Mice watching film noir show the surprising complexity of vision cells

Only about 10 percent of these cells behaved as researchers expected

noir film scene

Most of the vision cells studied in the brains of mice didn’t respond as scientists thought they would to movie clips of film noir and other visual scenes, a new study shows.

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The eerie opening shot of the slow drive of a bomb-carrying car in Orson Welles’ 1958 Touch of Evil prompts strong reactions in film watchers. Now reactions in the brains of an unusual audience — mice — offer a major twist in our understanding of how brain cells parse visual scenes.

Scientists used to think that each of the many cells in the brain’s visual system primarily handles a single job, such as responding to a black and white contrast. But a study published December 16 in Nature Neuroscience does away with that simplicity.

Researchers including Saskia de Vries, a neuroscientist at the Allen Institute for Brain Science in Seattle, used a powerful microscope to study 59,610 brain cells in the visual systems of live mice, through openings in their skulls. The researchers then watched whether these cells responded to (or ignored) a lineup of visual input, including clips from Touch of Evil and simpler images, such as drifting black stripes and a still picture of a butterfly.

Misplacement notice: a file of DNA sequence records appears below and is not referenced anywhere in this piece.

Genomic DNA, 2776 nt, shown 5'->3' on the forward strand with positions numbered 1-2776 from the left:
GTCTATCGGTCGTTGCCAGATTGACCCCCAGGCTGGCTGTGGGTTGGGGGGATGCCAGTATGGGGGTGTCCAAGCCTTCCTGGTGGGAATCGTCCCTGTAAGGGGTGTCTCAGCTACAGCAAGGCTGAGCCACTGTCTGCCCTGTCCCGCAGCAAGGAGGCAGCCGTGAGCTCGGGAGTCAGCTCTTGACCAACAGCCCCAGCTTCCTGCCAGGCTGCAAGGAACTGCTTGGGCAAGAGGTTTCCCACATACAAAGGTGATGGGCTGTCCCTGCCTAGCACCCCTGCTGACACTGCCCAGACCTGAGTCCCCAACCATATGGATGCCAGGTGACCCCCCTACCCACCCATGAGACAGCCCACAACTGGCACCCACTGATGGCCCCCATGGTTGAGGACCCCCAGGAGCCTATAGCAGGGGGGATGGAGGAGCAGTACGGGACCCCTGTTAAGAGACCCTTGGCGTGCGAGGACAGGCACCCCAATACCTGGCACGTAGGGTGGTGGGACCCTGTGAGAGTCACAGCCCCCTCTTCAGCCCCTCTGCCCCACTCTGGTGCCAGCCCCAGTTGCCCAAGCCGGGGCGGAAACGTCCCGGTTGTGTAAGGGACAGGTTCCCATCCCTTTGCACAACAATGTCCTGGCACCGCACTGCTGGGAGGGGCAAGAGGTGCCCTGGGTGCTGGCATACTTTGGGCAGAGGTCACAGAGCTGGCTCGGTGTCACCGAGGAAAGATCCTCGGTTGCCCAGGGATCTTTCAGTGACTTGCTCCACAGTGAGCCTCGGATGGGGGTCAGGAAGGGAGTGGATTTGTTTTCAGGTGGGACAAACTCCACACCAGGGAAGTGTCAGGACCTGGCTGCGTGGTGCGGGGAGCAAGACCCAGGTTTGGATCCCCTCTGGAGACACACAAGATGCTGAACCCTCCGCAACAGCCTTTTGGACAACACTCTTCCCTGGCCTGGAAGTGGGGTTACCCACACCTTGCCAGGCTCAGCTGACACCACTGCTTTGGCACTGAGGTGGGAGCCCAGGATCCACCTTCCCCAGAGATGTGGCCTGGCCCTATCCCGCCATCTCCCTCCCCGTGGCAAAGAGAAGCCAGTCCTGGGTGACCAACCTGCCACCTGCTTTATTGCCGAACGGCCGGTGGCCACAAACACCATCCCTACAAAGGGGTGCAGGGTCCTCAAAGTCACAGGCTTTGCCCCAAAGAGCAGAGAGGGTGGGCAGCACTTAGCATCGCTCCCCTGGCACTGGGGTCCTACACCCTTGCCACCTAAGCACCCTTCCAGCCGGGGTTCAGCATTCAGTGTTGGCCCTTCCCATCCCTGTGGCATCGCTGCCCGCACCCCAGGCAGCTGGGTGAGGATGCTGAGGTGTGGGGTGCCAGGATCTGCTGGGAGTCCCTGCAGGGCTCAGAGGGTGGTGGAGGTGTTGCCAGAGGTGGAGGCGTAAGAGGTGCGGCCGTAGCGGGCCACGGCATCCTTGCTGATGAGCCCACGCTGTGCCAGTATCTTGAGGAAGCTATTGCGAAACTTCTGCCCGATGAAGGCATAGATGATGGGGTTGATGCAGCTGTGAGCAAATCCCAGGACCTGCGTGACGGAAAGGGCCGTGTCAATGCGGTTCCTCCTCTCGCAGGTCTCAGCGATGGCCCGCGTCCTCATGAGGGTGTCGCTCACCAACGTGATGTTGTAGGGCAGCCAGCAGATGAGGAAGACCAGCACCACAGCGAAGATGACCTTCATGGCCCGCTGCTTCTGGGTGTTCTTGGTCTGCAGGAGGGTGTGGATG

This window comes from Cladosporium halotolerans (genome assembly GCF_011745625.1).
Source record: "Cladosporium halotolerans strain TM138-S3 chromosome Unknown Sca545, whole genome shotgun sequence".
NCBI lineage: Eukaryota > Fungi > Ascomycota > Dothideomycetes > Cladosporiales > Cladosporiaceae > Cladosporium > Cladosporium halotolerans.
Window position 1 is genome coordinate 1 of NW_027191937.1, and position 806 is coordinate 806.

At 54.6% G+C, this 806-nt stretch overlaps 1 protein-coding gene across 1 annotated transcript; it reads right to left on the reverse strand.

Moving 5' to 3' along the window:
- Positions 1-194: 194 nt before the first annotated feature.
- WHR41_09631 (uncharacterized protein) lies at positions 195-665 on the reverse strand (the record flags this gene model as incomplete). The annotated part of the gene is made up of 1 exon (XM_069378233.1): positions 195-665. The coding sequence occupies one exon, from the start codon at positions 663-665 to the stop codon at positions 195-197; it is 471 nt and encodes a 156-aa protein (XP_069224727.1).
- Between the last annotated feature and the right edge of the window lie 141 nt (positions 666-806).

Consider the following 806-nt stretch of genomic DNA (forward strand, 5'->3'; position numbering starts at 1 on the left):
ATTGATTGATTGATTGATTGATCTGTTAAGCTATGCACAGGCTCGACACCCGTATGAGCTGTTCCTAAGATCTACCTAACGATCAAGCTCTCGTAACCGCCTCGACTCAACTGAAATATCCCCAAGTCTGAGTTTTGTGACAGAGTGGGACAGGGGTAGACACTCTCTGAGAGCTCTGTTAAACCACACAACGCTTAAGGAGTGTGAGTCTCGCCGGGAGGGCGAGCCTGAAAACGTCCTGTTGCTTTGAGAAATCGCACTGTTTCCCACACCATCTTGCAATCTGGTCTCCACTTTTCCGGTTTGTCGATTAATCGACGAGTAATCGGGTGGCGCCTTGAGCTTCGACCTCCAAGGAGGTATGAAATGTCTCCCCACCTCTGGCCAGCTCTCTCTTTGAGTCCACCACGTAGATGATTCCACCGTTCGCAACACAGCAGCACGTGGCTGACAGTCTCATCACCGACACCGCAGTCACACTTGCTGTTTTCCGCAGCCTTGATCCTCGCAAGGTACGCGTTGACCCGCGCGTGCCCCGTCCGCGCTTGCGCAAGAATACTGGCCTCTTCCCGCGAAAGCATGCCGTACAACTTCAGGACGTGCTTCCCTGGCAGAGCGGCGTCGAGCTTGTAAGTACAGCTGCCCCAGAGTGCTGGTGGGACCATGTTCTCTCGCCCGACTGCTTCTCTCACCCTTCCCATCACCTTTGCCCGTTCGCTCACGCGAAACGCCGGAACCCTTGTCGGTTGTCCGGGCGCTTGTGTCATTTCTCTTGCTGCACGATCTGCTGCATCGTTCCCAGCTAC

The way that the nerve cells, or neurons, behaved was a surprise. Overall, only about 10 percent of the neurons studied responded as the researchers expected, based on data from earlier studies. “The remaining neurons don’t look like what’s going on in the textbook,” de Vries says.

Across the trials, many cells responded to several kinds of visual scenes, such as drifting lines and movies, but unreliably. Some cells responded to all of the images. And a large group of cells — about a third of all tested — responded to none of the visual scenes, the researchers found.

“What, then, do these neurons do?” the researchers ask in their paper. More experiments may offer clues, but for now, these mystery neurons’ roles are still in the dark.

Laura Sanders is the neuroscience writer. She holds a Ph.D. in molecular biology from the University of Southern California.

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